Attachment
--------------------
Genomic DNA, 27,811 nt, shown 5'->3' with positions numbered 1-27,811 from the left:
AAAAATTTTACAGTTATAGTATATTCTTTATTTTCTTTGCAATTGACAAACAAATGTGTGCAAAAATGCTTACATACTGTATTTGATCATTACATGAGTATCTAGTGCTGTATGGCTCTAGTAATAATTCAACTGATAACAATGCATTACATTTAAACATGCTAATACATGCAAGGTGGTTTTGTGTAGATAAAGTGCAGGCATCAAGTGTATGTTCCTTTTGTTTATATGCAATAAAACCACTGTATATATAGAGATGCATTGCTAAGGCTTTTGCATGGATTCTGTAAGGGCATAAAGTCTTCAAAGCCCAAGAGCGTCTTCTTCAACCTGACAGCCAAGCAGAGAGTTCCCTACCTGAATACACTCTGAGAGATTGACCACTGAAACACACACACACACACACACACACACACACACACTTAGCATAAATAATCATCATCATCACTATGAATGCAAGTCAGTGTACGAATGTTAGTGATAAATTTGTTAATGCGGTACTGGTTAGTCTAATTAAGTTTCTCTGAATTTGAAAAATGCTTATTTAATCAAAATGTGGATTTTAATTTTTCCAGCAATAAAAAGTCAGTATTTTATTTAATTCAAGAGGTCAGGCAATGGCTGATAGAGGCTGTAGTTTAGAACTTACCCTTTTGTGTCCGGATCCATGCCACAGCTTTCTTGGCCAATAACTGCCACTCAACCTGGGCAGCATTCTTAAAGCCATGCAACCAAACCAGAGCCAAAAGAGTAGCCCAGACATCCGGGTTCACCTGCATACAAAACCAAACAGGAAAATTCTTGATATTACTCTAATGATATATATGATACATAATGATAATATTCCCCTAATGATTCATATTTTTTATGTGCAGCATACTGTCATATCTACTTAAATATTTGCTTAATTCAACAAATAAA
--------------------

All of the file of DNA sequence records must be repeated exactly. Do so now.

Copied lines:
Genomic DNA, 27,811 nt, shown 5'->3' with positions numbered 1-27,811 from the left:
AAAAATTTTACAGTTATAGTATATTCTTTATTTTCTTTGCAATTGACAAACAAATGTGTGCAAAAATGCTTACATACTGTATTTGATCATTACATGAGTATCTAGTGCTGTATGGCTCTAGTAATAATTCAACTGATAACAATGCATTACATTTAAACATGCTAATACATGCAAGGTGGTTTTGTGTAGATAAAGTGCAGGCATCAAGTGTATGTTCCTTTTGTTTATATGCAATAAAACCACTGTATATATAGAGATGCATTGCTAAGGCTTTTGCATGGATTCTGTAAGGGCATAAAGTCTTCAAAGCCCAAGAGCGTCTTCTTCAACCTGACAGCCAAGCAGAGAGTTCCCTACCTGAATACACTCTGAGAGATTGACCACTGAAACACACACACACACACACACACACACACACACACTTAGCATAAATAATCATCATCATCACTATGAATGCAAGTCAGTGTACGAATGTTAGTGATAAATTTGTTAATGCGGTACTGGTTAGTCTAATTAAGTTTCTCTGAATTTGAAAAATGCTTATTTAATCAAAATGTGGATTTTAATTTTTCCAGCAATAAAAAGTCAGTATTTTATTTAATTCAAGAGGTCAGGCAATGGCTGATAGAGGCTGTAGTTTAGAACTTACCCTTTTGTGTCCGGATCCATGCCACAGCTTTCTTGGCCAATAACTGCCACTCAACCTGGGCAGCATTCTTAAAGCCATGCAACCAAACCAGAGCCAAAAGAGTAGCCCAGACATCCGGGTTCACCTGCATACAAAACCAAACAGGAAAATTCTTGATATTACTCTAATGATATATATGATACATAATGATAATATTCCCCTAATGATTCATATTTTTTATGTGCAGCATACTGTCATATCTACTTAAATATTTGCTTAATTCAACAAATAAA